Not long after moving in, Moore and others organized a resident’s council. “We got tired of a lot of things Keta (the contractor company managing the park) was doing and we decided to organize because we realized there is strength in numbers,” he tells me. The residents’ council has an elected board and open meetings every week.Despite all obstacles, New Orleans’ survivors keep organizing and fighting, whether exiled in FEMA-paid trailer parks, or internally displaced within the city. Two weeks ago at the St. Bernard housing development, located just a few blocks from where Jazz Fest happens every year, former residents and supporters confronted the police and broke through the fence surrounding their former homes. For some, it was the first time in months they’d been able to see their apartments.Terry Scott, a Housing Authority of New Orleans (HANO) employee working in the complex was sympathetic. “We want them back. Without them living here, we don’t have jobs.” However, Scott told me, at the current pace, it would be years before most residents would be allowed back. “It’s been seven months, and they’re still working on Iberville (the smallest and least damaged complex). Every corner of New Orleans, you have HANO housing, but they haven’t even started on the Lafitte,” he said, referring to another mostly-undamaged complex, second in line for repair. For now, thousands of livable units, including those at St Bernard, sit empty, with fencing around them and guards patrolling.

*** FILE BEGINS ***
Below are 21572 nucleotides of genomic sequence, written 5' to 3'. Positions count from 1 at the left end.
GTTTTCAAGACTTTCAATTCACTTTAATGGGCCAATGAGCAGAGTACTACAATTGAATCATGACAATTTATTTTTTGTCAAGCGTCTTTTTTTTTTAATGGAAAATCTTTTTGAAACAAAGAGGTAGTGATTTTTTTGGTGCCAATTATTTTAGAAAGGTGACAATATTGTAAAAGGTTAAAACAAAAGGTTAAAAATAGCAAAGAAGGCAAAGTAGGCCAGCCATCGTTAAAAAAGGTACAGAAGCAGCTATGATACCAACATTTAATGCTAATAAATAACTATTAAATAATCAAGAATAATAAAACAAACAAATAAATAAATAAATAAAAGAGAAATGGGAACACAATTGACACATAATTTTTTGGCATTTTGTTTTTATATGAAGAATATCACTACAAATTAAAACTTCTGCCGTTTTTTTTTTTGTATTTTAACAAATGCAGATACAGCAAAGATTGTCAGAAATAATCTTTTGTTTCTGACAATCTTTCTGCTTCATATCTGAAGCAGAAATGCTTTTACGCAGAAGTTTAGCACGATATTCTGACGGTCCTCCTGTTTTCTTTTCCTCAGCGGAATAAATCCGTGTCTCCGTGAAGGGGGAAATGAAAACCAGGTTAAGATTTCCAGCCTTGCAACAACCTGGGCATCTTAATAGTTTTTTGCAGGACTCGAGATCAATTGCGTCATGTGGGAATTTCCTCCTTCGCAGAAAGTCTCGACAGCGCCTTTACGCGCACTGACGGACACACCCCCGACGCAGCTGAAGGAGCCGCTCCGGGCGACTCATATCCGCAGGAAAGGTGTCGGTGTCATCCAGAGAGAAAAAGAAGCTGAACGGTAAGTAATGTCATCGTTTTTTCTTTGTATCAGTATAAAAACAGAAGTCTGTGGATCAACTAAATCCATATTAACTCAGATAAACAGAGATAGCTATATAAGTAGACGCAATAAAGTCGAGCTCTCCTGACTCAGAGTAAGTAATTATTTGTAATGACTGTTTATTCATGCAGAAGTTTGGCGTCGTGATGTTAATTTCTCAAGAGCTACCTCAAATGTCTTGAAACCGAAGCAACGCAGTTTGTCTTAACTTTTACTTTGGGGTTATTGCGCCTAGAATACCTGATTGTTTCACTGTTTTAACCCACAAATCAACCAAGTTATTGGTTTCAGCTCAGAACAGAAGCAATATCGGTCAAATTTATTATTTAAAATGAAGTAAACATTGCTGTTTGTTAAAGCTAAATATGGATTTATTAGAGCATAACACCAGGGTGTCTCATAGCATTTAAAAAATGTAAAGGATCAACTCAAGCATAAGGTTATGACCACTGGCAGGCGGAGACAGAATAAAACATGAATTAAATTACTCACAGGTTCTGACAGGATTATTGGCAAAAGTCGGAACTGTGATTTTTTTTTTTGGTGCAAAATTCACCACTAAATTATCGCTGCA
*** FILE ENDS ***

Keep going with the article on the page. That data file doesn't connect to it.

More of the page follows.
“We’ve been having mold, mildew and backed up sewers for years,” Pamela Mahogany, a St Bernard resident told me. “I’ve been here 42 years and it’s been a hazard the whole time. They never cared before. This is part of their goal to tear our development down.”For residents like Mahogany, community is what they miss most about their homes at St Bernard. “They say it’s unsafe here. When I lived here I didn’t have a burglar alarm. Now I have one, ‘cause I don’t know the people around me. They say people here didn’t have jobs. Guess what. I’m a nurse. I go to work every day.”Terry Scott, the HANO employee, agreed. “People say this is a high crime area. The truth is you could’ve walked right through here any time and be fine.”These elections are vital. But the truth is, what’s really going to bring people back to our city are the people themselves, fighting on the front lines to come home. In hundreds of small struggles, in grassroots organizing and demonstrations around the city, the fight continues. As Beverly Wright, director of Dillard University’s Deep South Center for Environmental Justice said during the African American Leadership Project’s mayoral forum, “they’ve underestimated the determination of people like me to fight to our last breath."